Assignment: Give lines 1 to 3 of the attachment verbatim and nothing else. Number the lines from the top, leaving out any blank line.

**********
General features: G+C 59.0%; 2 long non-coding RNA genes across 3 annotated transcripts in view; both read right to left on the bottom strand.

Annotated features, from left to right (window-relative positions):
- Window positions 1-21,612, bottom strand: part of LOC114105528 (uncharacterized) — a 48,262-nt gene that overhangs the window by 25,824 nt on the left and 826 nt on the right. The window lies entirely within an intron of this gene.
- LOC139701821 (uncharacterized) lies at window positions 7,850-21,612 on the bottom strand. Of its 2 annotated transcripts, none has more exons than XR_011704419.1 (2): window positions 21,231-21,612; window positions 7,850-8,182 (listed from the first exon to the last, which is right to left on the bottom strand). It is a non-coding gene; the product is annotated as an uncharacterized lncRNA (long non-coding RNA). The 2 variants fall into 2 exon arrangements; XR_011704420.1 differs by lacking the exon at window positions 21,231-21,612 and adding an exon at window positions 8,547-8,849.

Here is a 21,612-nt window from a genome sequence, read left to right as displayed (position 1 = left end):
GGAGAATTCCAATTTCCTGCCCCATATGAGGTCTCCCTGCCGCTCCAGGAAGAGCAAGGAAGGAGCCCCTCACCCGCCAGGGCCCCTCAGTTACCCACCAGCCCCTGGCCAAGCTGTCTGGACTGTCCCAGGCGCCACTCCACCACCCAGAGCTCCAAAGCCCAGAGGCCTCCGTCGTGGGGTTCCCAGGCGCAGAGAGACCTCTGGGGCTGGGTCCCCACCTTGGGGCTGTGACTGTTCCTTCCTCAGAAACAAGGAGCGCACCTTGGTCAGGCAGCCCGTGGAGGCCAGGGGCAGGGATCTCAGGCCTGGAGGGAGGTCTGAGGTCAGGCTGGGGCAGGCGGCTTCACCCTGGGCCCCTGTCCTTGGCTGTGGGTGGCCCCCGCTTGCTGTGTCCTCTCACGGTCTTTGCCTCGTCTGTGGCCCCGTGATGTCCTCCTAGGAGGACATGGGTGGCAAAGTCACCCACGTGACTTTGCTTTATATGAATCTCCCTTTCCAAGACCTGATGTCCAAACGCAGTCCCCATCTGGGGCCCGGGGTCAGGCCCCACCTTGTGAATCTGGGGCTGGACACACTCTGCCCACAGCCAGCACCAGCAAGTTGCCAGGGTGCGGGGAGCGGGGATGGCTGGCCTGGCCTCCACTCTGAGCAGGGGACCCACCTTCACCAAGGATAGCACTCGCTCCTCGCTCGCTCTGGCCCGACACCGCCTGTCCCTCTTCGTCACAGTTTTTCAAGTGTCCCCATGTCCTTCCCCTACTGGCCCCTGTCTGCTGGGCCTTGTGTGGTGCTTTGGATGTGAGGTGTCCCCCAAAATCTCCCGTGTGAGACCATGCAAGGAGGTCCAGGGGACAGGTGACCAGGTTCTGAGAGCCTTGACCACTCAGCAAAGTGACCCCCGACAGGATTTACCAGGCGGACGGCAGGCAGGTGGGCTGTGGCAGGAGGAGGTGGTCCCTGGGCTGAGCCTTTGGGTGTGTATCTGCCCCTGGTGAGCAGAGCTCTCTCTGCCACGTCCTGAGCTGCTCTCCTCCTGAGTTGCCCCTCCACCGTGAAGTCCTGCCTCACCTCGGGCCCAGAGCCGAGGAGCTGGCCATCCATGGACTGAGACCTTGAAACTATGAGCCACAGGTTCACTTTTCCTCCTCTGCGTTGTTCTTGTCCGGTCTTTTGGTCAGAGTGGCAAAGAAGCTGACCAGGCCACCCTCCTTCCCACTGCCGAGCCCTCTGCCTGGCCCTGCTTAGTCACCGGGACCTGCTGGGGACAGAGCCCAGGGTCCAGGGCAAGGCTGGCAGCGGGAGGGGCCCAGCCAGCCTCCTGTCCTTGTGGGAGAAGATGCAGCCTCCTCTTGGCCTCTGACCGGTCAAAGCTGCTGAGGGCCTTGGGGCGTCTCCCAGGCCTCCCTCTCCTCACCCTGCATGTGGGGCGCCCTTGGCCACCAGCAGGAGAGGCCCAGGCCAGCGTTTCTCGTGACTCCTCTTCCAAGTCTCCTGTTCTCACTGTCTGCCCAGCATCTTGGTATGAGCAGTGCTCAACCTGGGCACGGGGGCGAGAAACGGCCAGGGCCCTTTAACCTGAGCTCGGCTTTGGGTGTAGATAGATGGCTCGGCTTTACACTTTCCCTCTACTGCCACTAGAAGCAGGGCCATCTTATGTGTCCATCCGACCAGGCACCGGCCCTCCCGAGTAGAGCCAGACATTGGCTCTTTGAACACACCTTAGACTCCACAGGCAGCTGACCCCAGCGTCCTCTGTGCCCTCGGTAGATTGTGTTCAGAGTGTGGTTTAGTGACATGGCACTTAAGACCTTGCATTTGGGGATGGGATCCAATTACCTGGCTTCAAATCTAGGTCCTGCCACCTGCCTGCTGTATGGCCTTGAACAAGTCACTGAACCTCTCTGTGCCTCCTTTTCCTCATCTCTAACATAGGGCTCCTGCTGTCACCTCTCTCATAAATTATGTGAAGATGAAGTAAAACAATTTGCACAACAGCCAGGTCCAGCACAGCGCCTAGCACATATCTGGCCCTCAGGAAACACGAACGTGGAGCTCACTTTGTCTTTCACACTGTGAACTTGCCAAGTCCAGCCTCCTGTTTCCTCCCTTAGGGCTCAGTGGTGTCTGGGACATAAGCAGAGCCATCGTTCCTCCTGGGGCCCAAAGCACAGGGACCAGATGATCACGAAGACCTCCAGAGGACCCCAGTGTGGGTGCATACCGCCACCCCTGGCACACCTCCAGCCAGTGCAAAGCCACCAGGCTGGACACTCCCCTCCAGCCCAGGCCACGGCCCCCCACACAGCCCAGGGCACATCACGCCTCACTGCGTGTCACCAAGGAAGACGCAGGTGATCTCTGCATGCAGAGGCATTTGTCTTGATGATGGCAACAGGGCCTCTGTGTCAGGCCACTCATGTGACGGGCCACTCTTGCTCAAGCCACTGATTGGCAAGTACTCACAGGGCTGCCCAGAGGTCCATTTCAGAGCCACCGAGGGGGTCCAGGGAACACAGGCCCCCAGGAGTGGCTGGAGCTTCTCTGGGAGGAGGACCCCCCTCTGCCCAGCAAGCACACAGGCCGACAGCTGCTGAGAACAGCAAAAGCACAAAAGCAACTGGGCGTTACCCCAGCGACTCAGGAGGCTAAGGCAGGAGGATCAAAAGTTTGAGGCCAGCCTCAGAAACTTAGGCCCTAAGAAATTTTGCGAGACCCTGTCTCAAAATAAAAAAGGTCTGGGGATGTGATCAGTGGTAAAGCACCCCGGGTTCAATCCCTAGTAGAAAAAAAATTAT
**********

General features: G+C 59.0%; 2 long non-coding RNA genes across 3 annotated transcripts in view; both read right to left on the bottom strand.

Annotated features, from left to right (window-relative positions):
- Window positions 1-21,612, bottom strand: part of LOC114105528 (uncharacterized) — a 48,262-nt gene that overhangs the window by 25,824 nt on the left and 826 nt on the right. The window lies entirely within an intron of this gene.